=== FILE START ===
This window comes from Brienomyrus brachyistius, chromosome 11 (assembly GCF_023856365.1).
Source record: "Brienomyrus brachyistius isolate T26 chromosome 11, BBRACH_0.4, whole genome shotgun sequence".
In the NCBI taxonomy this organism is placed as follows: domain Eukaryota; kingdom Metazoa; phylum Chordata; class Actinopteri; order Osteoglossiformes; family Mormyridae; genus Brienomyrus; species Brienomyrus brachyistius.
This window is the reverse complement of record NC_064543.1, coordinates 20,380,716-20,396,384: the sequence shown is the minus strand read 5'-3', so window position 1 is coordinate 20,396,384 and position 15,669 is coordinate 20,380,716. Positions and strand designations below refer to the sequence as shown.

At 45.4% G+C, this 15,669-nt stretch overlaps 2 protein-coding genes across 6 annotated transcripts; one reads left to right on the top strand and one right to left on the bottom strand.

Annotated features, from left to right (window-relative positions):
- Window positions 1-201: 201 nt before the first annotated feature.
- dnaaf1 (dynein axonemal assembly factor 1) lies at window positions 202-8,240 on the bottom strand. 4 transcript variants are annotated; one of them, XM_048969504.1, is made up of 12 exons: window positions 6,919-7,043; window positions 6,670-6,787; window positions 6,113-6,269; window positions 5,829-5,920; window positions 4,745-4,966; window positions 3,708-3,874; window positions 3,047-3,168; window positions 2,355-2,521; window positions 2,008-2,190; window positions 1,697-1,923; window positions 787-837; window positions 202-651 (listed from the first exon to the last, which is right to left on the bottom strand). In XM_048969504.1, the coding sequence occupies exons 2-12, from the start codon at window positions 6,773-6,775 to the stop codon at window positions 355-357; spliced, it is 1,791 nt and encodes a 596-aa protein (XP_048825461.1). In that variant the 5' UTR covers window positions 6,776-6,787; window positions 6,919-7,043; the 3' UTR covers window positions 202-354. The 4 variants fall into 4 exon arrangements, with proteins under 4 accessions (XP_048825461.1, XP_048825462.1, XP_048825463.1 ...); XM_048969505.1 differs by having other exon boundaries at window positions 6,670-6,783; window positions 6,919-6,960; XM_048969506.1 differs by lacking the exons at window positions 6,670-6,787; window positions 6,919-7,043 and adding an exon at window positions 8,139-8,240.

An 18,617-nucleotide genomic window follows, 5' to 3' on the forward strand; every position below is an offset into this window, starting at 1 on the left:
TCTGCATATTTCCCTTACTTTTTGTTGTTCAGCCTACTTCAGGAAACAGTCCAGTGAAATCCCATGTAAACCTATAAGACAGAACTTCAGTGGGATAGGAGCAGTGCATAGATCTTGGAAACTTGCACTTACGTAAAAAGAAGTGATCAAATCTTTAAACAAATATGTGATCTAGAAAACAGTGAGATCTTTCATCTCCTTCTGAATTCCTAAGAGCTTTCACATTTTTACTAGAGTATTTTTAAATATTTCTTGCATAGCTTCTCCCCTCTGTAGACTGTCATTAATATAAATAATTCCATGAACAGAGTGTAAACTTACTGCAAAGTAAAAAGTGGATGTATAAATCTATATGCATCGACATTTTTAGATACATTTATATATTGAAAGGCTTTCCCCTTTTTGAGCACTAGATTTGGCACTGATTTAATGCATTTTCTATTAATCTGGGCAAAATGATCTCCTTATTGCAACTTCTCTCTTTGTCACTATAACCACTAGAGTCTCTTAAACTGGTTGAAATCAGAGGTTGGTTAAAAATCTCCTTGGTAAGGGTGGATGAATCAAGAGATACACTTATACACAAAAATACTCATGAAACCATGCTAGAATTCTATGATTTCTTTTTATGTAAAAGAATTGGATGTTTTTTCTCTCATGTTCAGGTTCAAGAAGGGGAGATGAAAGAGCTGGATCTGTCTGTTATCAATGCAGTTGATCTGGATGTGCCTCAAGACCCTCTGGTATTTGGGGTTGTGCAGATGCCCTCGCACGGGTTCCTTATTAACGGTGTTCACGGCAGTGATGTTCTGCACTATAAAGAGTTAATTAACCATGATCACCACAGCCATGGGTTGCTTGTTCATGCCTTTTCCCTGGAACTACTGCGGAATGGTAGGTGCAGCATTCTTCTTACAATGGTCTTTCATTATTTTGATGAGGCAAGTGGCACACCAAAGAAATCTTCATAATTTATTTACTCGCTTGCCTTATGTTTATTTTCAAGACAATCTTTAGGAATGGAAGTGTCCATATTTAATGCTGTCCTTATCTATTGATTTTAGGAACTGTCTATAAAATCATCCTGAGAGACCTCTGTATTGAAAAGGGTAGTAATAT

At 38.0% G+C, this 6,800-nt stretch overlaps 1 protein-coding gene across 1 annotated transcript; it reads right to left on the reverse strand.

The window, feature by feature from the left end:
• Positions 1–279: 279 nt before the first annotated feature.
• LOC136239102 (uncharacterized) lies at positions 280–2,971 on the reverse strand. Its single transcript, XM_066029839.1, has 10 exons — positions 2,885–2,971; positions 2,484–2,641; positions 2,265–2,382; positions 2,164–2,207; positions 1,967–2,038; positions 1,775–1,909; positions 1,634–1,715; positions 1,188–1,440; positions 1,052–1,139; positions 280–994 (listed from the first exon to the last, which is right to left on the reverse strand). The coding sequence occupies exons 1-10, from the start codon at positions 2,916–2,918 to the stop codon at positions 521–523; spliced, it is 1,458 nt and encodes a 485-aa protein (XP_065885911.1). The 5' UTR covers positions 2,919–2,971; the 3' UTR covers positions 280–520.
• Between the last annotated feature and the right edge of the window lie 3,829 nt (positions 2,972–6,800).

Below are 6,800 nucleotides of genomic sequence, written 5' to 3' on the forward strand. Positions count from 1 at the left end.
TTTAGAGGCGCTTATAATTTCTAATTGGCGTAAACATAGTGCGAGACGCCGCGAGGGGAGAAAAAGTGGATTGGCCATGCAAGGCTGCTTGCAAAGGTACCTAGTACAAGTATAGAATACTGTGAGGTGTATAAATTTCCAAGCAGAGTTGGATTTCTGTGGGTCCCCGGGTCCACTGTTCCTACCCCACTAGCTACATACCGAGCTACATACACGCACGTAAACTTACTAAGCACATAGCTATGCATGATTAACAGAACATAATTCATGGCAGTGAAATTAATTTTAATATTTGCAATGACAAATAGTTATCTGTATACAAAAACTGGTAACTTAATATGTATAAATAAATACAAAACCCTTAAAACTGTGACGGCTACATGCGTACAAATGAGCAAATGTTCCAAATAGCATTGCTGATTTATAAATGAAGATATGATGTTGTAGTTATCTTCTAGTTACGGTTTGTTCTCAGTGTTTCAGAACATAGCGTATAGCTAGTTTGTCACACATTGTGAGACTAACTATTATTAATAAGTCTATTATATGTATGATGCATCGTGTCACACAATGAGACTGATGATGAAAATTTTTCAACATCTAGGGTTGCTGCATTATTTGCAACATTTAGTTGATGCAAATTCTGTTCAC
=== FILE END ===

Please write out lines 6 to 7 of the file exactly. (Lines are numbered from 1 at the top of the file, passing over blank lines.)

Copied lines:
Annotated features, from left to right (window-relative positions):
- Window positions 1-201: 201 nt before the first annotated feature.